LOS ANGELES – Hall of Fame broadcaster Vin Scully, whose mellow tones provided the soundtrack to the summer while entertaining and informing Dodgers Brooklyn and Los Angeles fans for 67 years, died Tuesday night, the team said. He was 94 years old.
“We have lost an icon,” Dodgers president and CEO Stan Kasten said in a statement. “Vin Scully was one of the greatest voices in all of sports. He was a giant man, not only as a broadcaster, but also as a humanitarian. He loved people. He loved life. He loved baseball and the Dodgers. And he loved his family. His voice will always be heard and etched in all of our minds forever. I know he looked forward to joining the love of his life, Sandi. Our thoughts and prayers go to his family during this very difficult time. Vin will be truly missed.”
Scully died at his home in the Hidden Hills section of Los Angeles, according to the team, who spoke to family members.
As the longest-serving, single-team broadcaster in professional sports history, Scully has seen and called it all. It started in the 1950s with Pee Wee Reese and Jackie Robinson, through the 1960s with Don Drysdale and Sandy Koufax, through the 1970s with Steve Garvey and Don Sutton, and through the 1980s with Orel Hershiser and Fernando Valenzuela . In the 1990s, it was Mike Piazza and Hideo Nomo, followed by Clayton KershawManny Ramirez and Yasiel Puig in the 21st century.
The Dodgers have changed players, managers, executives, owners — and even odds — but Scully and his soothing, insightful style have remained a constant for fans.
He opened the broadcasts with the familiar greeting: “Hi, everyone, and a very pleasant good evening to you wherever you are.”
Always personable both in person and on air, Scully saw himself as merely a middleman between the game and the fans.
Despite being paid by the Dodgers, Scully wasn’t afraid to criticize bad play or a manager’s decision, or praise an opponent while telling stories against the backdrop of routine plays and notable accomplishments. . He always said he wanted to see things with his eyes, not with his heart.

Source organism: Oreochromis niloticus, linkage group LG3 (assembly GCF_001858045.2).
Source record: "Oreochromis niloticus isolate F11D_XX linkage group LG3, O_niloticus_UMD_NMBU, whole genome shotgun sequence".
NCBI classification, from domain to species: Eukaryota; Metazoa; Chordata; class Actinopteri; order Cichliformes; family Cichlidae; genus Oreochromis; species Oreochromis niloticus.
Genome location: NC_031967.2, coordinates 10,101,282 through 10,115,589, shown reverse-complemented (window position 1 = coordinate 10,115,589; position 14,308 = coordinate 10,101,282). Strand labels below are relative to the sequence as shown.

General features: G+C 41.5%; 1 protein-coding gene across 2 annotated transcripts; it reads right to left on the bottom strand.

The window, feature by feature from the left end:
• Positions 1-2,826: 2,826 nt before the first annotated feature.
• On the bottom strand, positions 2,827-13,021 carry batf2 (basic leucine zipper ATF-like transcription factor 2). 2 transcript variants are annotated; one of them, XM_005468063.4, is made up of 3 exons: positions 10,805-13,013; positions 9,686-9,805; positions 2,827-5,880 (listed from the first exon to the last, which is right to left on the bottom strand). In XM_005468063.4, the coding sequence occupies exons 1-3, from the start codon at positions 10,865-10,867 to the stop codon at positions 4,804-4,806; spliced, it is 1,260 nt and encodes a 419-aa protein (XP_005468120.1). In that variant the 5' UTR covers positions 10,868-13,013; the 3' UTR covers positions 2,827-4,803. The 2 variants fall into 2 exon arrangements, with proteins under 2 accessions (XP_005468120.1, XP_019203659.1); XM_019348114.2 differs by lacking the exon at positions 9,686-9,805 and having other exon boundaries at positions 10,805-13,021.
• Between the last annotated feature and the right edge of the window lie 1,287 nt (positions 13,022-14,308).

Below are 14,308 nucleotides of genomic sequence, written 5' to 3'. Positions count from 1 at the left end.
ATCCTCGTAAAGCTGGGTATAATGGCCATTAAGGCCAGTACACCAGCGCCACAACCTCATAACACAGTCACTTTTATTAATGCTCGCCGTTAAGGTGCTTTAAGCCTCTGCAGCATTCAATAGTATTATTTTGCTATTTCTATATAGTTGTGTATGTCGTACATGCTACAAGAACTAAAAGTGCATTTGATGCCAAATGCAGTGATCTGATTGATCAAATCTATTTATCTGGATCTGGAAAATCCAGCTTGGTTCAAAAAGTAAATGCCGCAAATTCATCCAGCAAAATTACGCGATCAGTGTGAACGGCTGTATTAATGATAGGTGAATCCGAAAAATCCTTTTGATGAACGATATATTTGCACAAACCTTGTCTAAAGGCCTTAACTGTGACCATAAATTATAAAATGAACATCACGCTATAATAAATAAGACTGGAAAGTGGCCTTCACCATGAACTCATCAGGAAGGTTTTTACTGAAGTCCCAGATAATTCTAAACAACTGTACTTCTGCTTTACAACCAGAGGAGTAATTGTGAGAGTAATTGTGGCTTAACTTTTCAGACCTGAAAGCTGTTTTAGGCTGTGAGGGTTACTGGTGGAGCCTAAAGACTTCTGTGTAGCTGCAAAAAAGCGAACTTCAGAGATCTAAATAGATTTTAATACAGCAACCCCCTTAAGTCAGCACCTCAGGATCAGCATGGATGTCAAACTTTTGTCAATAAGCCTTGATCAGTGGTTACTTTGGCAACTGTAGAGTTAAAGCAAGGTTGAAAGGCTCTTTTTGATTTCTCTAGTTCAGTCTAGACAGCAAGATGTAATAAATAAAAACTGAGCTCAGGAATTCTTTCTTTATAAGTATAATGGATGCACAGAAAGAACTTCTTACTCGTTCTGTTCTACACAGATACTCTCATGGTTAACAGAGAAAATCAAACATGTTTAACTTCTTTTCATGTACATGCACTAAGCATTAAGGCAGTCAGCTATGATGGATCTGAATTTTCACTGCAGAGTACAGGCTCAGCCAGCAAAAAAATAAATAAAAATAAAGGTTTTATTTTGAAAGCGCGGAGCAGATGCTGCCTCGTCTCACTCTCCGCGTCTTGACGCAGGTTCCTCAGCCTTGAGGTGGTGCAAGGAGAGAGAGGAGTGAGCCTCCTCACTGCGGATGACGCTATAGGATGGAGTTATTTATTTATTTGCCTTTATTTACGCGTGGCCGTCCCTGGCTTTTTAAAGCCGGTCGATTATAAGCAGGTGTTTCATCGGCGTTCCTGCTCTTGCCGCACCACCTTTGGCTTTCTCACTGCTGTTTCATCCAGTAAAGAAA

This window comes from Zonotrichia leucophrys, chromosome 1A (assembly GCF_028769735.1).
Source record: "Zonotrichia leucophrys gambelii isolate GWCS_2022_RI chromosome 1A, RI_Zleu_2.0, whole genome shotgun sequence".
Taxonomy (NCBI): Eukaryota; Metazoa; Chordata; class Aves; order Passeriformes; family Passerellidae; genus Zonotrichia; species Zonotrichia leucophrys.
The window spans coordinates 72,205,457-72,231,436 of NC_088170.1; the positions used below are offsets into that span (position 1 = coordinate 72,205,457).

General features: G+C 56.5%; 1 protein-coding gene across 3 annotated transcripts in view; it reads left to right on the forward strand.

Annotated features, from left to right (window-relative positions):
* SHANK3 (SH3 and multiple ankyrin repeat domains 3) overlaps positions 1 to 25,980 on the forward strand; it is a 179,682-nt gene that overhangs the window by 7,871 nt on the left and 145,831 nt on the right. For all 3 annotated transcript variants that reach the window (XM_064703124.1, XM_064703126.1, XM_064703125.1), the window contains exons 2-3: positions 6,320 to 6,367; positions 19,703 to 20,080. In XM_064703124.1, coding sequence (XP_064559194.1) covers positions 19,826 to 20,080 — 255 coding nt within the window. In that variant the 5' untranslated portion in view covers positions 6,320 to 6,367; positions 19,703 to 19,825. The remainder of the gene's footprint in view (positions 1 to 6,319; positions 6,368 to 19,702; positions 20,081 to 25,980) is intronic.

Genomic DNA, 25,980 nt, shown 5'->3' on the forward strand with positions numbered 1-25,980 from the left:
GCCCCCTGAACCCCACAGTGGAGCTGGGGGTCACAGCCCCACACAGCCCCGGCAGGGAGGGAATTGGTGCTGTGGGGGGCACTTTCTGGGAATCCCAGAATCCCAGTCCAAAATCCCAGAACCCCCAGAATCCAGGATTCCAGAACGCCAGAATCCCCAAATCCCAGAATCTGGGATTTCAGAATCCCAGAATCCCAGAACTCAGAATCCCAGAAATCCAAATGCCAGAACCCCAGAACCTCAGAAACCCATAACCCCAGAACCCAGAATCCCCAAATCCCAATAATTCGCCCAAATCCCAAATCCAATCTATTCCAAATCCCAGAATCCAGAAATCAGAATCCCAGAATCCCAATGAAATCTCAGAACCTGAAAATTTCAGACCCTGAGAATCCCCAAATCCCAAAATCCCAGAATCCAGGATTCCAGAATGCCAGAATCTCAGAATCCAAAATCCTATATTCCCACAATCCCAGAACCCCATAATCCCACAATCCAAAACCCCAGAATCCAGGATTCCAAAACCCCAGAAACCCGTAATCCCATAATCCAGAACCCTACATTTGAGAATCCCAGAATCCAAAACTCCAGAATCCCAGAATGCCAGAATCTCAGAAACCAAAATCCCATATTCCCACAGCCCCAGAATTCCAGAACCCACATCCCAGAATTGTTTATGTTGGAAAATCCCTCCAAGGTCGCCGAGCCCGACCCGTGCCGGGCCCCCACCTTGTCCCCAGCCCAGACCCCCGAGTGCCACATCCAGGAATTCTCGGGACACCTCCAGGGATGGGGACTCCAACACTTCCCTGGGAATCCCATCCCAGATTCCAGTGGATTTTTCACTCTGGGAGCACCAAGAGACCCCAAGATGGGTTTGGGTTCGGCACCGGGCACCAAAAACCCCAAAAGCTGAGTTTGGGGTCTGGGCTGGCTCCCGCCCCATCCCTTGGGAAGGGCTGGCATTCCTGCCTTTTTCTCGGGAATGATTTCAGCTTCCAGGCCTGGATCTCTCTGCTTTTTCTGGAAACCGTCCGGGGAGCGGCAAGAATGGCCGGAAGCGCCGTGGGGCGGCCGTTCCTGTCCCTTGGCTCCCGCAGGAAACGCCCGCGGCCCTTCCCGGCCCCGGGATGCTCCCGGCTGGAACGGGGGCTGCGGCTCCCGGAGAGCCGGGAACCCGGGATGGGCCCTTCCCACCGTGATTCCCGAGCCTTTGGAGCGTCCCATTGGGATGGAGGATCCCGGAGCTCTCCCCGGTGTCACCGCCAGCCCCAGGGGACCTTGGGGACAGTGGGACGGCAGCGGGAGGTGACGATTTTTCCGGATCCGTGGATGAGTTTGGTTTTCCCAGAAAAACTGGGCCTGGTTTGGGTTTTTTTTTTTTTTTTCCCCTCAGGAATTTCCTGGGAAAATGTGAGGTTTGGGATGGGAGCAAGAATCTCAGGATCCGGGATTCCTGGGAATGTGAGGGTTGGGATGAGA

“Vin Scully was one of the greatest voices in all of sports. He was a giant, not just as a broadcaster, but as a humanitarian,” Kasten said. “He loved people. He loved life. He loved baseball and the Dodgers. And he loved his family. I know he was looking forward to joining the love of his life, Sandi.”
Vincent Edward Scully was born on November 29, 1927 in the Bronx. He was the son of a silk seller who died of pneumonia when Scully was 7. Her mother moved the family to Brooklyn, where the red-haired, blue-eyed Scully grew up playing stickball in the streets.
As a child, Scully would grab a pillow, place it under the family’s four-legged radio, and lay her head directly under the speaker to hear whatever college football game was playing. With a snack of saltine crackers and a glass of milk nearby, the boy was transfixed by the roar of the crowd which raised goosebumps. He thought he’d like to call the action himself.
Scully, who played on the field for two years on the Fordham University baseball team, began his career working baseball, football and basketball games for the radio station of the university.
At age 22, he was hired by a CBS-affiliated radio station in Washington, D.C.
He soon joined Hall of Famer Red Barber and Connie Desmond in the radio and television booths of the Brooklyn Dodgers. In 1953, at age 25, Scully became the youngest person to broadcast a World Series game, a mark that still stands.
He moved west with the Dodgers in 1958. Scully called three perfect games—Don Larsen in the 1956 World Series, Sandy Koufax in 1965 and Dennis Martinez in 1991—and 18 no-hitters.
He was also on the air when Don Drysdale set his scoreless innings streak of 58 2/3 innings in 1968 and again when Hershiser broke the record with 59 scoreless innings 20 years later.